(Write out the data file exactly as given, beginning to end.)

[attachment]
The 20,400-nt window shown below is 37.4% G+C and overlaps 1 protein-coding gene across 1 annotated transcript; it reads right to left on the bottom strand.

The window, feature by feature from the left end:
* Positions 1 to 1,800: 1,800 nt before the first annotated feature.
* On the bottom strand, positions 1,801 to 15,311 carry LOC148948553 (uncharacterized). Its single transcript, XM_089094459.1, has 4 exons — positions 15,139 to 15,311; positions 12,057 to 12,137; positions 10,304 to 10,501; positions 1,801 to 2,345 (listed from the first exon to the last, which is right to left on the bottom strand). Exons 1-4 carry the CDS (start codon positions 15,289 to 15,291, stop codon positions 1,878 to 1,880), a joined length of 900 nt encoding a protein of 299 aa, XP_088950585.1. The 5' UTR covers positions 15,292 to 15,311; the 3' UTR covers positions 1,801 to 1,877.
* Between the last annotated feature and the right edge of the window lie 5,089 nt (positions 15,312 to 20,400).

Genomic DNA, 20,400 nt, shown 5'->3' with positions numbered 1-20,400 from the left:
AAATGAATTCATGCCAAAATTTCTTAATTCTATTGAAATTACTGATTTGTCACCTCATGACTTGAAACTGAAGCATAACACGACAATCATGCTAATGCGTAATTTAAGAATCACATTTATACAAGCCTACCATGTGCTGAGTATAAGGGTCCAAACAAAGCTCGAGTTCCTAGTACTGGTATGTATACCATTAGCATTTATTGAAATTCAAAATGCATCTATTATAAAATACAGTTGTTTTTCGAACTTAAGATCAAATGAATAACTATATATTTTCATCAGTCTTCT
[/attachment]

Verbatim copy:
The 20,400-nt window shown below is 37.4% G+C and overlaps 1 protein-coding gene across 1 annotated transcript; it reads right to left on the bottom strand.

The window, feature by feature from the left end:
* Positions 1 to 1,800: 1,800 nt before the first annotated feature.
* On the bottom strand, positions 1,801 to 15,311 carry LOC148948553 (uncharacterized). Its single transcript, XM_089094459.1, has 4 exons — positions 15,139 to 15,311; positions 12,057 to 12,137; positions 10,304 to 10,501; positions 1,801 to 2,345 (listed from the first exon to the last, which is right to left on the bottom strand). Exons 1-4 carry the CDS (start codon positions 15,289 to 15,291, stop codon positions 1,878 to 1,880), a joined length of 900 nt encoding a protein of 299 aa, XP_088950585.1. The 5' UTR covers positions 15,292 to 15,311; the 3' UTR covers positions 1,801 to 1,877.
* Between the last annotated feature and the right edge of the window lie 5,089 nt (positions 15,312 to 20,400).

Genomic DNA, 20,400 nt, shown 5'->3' with positions numbered 1-20,400 from the left:
AAATGAATTCATGCCAAAATTTCTTAATTCTATTGAAATTACTGATTTGTCACCTCATGACTTGAAACTGAAGCATAACACGACAATCATGCTAATGCGTAATTTAAGAATCACATTTATACAAGCCTACCATGTGCTGAGTATAAGGGTCCAAACAAAGCTCGAGTTCCTAGTACTGGTATGTATACCATTAGCATTTATTGAAATTCAAAATGCATCTATTATAAAATACAGTTGTTTTTCGAACTTAAGATCAAATGAATAACTATATATTTTCATCAGTCTTCT